All this speed—aesthetic and narrative—is enhanced by the show’s format. Cassar notes that the split screens and the technology (the cell phones, the surveillance tech), as well as the swift walks through CTU’s all-basement spaces or the impossibly fast drives around L.A.‘s roadways all ratchet up the tension and insinuate a complex politics. Commenting on the season’s final episode (“6am-7am”), co-creator and writer Bob Cochran says that the “extreme situations” allowed by the basic, repeated plot (terrorism) allows for all sorts of sliding around in shape and technique. He and his co-commentator, editor Scott Powell laugh over Chloe’s sudden violent turn (“That was so bitchin’,” says Powell, adding that Edgar Stiles [Louis Lombardi], the computer nerd whose photographic memory becomes a running theme and irritation for Chloe, will the next to “kick ass”).
Powell and Cochran also note the tremendous range of emotion and design the series permit, especially as these situations create and exacerbate conflicts between powerful authorities and the field agents sent to do their dirty work. “We’ve really come to love, as writers, the upstairs-downstairs aspect,” says Cochran. He adds that the rift with China, over Jack and company’s assault on the embassy, to extract a torturable suspect, reflects the current U.S. balancing act, as “relationships with other countries are affected, sometimes adversely, by the things we do in the war against terrorism.”
Season Four follows the plot model set by previous seasons, but also digs even more deeply into the ways that the fight, however good it seems, drags its heroes into the muck. Jack is as dark this year as he’s ever been, even though he begins looking so hopeful with Audrey. Plot and character turns in 24 are notoriously wild: this season’s first episode begins with a terrorist bombing and ends with Heller and Audrey’s violent kidnapping, but it also sets up the strategy for the next 23 episodes: characters and plots appear and disappear, with no one guaranteed survival.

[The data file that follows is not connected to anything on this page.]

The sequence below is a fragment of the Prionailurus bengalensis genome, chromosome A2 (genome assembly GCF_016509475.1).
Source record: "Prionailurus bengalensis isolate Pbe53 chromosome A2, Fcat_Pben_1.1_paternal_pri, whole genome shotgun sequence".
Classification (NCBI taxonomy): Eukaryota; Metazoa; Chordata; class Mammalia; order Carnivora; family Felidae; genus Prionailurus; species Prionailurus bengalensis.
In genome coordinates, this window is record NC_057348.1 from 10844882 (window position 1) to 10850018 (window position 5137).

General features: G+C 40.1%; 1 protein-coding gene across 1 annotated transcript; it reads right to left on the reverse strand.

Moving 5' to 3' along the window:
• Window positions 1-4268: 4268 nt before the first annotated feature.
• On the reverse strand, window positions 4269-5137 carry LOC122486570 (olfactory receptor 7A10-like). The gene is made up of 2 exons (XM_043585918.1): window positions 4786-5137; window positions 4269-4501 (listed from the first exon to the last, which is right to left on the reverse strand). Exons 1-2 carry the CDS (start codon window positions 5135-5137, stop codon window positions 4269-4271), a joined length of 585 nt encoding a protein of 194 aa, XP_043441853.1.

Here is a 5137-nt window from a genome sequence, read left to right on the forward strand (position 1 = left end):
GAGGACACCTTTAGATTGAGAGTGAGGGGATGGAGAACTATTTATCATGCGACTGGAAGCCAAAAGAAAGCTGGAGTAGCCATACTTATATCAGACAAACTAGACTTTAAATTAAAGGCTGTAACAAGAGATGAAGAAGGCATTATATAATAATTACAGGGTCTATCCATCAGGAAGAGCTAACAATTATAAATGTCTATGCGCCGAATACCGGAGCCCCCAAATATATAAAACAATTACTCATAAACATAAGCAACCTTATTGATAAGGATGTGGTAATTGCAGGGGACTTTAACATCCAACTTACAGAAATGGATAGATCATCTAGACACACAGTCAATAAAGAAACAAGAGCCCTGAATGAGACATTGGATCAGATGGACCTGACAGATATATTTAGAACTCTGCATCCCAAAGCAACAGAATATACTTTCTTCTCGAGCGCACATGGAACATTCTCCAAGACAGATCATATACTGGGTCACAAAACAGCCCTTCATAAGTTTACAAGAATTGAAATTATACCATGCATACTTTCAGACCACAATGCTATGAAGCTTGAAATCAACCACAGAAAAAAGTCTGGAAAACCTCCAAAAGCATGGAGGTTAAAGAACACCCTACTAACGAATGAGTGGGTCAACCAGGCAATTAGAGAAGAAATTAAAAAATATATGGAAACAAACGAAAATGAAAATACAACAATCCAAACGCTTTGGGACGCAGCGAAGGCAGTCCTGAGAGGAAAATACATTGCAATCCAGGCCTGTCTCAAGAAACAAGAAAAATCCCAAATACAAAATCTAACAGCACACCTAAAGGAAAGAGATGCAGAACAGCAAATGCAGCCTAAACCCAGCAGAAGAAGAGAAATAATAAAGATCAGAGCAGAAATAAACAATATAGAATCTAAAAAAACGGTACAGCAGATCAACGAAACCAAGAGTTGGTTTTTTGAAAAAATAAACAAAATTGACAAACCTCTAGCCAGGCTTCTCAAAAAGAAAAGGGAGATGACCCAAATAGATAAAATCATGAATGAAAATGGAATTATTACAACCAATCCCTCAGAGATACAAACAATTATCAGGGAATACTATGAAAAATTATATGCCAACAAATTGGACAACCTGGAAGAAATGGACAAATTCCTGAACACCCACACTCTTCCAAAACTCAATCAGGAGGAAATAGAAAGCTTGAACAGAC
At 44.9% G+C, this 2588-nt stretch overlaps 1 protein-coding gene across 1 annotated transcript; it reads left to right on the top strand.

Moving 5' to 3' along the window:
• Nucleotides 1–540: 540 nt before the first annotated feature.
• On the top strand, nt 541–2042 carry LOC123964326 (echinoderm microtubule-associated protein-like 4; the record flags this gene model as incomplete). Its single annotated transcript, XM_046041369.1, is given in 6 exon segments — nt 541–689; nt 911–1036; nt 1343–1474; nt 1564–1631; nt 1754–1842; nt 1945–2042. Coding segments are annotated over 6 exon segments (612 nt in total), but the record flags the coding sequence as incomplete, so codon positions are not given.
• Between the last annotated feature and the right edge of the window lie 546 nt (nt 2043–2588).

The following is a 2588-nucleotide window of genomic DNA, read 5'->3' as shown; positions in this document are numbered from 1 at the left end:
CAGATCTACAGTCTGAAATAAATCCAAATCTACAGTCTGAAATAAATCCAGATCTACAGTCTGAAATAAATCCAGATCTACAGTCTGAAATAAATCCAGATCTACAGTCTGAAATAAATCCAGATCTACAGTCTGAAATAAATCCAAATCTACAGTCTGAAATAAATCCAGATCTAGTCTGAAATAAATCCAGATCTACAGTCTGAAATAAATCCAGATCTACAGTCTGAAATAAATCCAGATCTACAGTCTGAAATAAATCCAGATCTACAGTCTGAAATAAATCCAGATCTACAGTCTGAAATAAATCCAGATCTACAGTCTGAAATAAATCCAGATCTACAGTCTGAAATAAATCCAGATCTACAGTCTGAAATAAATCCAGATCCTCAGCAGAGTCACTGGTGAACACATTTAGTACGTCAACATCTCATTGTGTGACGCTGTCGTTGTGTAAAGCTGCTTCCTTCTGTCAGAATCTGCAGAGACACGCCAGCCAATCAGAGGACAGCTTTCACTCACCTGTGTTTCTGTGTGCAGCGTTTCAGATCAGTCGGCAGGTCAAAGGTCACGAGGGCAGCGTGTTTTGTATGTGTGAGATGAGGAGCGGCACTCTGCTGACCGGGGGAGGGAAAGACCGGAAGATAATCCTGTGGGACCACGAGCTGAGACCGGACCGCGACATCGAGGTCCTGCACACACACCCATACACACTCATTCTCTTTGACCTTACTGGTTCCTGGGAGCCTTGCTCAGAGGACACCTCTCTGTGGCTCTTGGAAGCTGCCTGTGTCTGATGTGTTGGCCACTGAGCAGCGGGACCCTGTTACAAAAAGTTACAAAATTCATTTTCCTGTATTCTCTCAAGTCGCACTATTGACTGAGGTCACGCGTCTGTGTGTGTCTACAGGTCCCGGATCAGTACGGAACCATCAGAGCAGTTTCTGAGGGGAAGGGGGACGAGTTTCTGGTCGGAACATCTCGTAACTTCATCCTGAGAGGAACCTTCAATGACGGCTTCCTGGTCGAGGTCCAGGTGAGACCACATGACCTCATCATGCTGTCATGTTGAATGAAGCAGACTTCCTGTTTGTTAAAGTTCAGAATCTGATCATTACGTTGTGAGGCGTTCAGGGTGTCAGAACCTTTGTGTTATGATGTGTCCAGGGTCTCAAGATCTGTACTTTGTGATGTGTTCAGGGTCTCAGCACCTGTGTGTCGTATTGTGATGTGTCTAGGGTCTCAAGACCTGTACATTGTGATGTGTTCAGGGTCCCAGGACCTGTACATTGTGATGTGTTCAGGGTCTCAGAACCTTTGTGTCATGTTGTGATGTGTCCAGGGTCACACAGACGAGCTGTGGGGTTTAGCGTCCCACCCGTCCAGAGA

Just so, Chloe’s geeky friend Andrew (Lukas Haas) starts a ball rolling by noticing the uploading of malicious code from Turkey, and Audrey’s estranged, pasty-faced husband Paul (James Frain) whines to Audrey that he deserves a second chance, endures Jack’s electroshock torture (to extract info he doesn’t have), and eventually proves himself a more earnest comrade to Jack than steely-fragile-alternating Audrey seems capable of being. And, while it’s clear from her first odious sashay into CTU that Marianne (Aisha Tyler, deemed “AIIIEEEE!sha!” by Television Without Pity’s entertaining recapper) is trouble, poor Curtis has to spend several episodes trying to convince his compatriots that she’s coming “from a bad place.” She’s so creepy and bossy in her CTU scenes (especially when she’s bullying Edgar), that you’re glad to see her pay a price.
This bad place idea affects the entire season, in that characters who think they’re doing right (or at least managing their own self-defense) tend not to be, because they’re starting wrong. Audrey’s younger brother Richard (Logan Marshall-Green), long hair hanging in his face and gargantuan rebellious chip on his shoulder, makes repeated mistakes and conjures retarded lies, inciting—you guessed it—torture at the hands of CTU agents (his pain compounded by his father’s condoning of the decision after the fact). Jack’s tactics give Audrey pause; as he’s headed in to question Richard, she warns her brother, “I saw him torture someone today. It’s what he’s trained to do. He won’t stop hurting you until you tell him the truth.”
Or not. The truth throughout the season is compromised and undermined by torture. Richard’s collapse under various “interrogation” techniques (his dad’s berating is awful in its own way) makes him an emblematic torture victim—feeling that his own truth is too terrible to tell, frightened to trust anyone and appalled that his weakness has been exploited to get to his father (or, as Heller sees himself, an extension of the U.S. government). Similarly, torture becomes a domestic problem for the “terrorist family,” the Arazes. Introduced in their sunny suburban home (“Nice warm colors,” says Hodges), Navi, his wife Dina (Shohreh Aghdashloo), and high schooler son Behrooz (Jonathan Ahdout) are in the midst of a squabble over “this American girl” the boy likes. As they sit down to breakfast, the tv in the kitchen reports the train bombing. And with that, their mission is in motion.